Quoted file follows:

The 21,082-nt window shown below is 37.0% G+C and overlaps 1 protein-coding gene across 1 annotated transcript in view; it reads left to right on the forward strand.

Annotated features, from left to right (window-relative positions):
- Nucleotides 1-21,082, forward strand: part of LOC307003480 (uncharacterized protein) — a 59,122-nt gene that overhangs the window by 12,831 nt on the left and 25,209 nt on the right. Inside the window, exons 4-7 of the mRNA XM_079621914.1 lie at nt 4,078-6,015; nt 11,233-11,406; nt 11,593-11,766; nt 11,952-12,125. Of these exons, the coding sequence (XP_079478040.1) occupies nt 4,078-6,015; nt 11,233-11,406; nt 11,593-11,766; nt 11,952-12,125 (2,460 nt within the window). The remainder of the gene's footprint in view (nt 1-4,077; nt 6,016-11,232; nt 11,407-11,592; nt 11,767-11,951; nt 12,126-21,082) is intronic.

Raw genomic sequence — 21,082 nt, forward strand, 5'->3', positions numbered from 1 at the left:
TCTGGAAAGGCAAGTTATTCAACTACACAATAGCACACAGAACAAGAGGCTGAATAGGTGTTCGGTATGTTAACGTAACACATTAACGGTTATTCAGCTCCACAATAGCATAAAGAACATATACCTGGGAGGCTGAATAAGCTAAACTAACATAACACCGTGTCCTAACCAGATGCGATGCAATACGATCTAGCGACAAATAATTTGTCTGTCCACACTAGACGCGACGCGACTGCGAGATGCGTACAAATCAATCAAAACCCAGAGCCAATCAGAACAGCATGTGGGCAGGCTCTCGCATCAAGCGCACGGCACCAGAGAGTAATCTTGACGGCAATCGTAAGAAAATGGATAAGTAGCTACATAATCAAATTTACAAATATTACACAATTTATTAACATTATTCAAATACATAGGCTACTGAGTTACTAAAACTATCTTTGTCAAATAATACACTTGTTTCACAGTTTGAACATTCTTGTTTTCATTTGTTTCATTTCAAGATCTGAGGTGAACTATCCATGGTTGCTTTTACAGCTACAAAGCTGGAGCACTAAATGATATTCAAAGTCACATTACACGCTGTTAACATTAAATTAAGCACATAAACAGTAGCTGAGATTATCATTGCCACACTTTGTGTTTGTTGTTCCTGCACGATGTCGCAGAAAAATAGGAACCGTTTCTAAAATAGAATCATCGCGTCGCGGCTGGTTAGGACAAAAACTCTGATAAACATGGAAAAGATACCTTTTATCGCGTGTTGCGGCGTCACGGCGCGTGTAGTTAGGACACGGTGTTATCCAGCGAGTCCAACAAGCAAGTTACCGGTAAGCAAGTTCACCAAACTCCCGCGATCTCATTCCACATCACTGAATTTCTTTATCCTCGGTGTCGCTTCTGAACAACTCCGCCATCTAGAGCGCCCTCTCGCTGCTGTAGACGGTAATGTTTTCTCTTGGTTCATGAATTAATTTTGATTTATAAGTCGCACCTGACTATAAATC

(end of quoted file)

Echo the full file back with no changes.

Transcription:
The 21,082-nt window shown below is 37.0% G+C and overlaps 1 protein-coding gene across 1 annotated transcript in view; it reads left to right on the forward strand.

Annotated features, from left to right (window-relative positions):
- Nucleotides 1-21,082, forward strand: part of LOC307003480 (uncharacterized protein) — a 59,122-nt gene that overhangs the window by 12,831 nt on the left and 25,209 nt on the right. Inside the window, exons 4-7 of the mRNA XM_079621914.1 lie at nt 4,078-6,015; nt 11,233-11,406; nt 11,593-11,766; nt 11,952-12,125. Of these exons, the coding sequence (XP_079478040.1) occupies nt 4,078-6,015; nt 11,233-11,406; nt 11,593-11,766; nt 11,952-12,125 (2,460 nt within the window). The remainder of the gene's footprint in view (nt 1-4,077; nt 6,016-11,232; nt 11,407-11,592; nt 11,767-11,951; nt 12,126-21,082) is intronic.

Raw genomic sequence — 21,082 nt, forward strand, 5'->3', positions numbered from 1 at the left:
TCTGGAAAGGCAAGTTATTCAACTACACAATAGCACACAGAACAAGAGGCTGAATAGGTGTTCGGTATGTTAACGTAACACATTAACGGTTATTCAGCTCCACAATAGCATAAAGAACATATACCTGGGAGGCTGAATAAGCTAAACTAACATAACACCGTGTCCTAACCAGATGCGATGCAATACGATCTAGCGACAAATAATTTGTCTGTCCACACTAGACGCGACGCGACTGCGAGATGCGTACAAATCAATCAAAACCCAGAGCCAATCAGAACAGCATGTGGGCAGGCTCTCGCATCAAGCGCACGGCACCAGAGAGTAATCTTGACGGCAATCGTAAGAAAATGGATAAGTAGCTACATAATCAAATTTACAAATATTACACAATTTATTAACATTATTCAAATACATAGGCTACTGAGTTACTAAAACTATCTTTGTCAAATAATACACTTGTTTCACAGTTTGAACATTCTTGTTTTCATTTGTTTCATTTCAAGATCTGAGGTGAACTATCCATGGTTGCTTTTACAGCTACAAAGCTGGAGCACTAAATGATATTCAAAGTCACATTACACGCTGTTAACATTAAATTAAGCACATAAACAGTAGCTGAGATTATCATTGCCACACTTTGTGTTTGTTGTTCCTGCACGATGTCGCAGAAAAATAGGAACCGTTTCTAAAATAGAATCATCGCGTCGCGGCTGGTTAGGACAAAAACTCTGATAAACATGGAAAAGATACCTTTTATCGCGTGTTGCGGCGTCACGGCGCGTGTAGTTAGGACACGGTGTTATCCAGCGAGTCCAACAAGCAAGTTACCGGTAAGCAAGTTCACCAAACTCCCGCGATCTCATTCCACATCACTGAATTTCTTTATCCTCGGTGTCGCTTCTGAACAACTCCGCCATCTAGAGCGCCCTCTCGCTGCTGTAGACGGTAATGTTTTCTCTTGGTTCATGAATTAATTTTGATTTATAAGTCGCACCTGACTATAAATC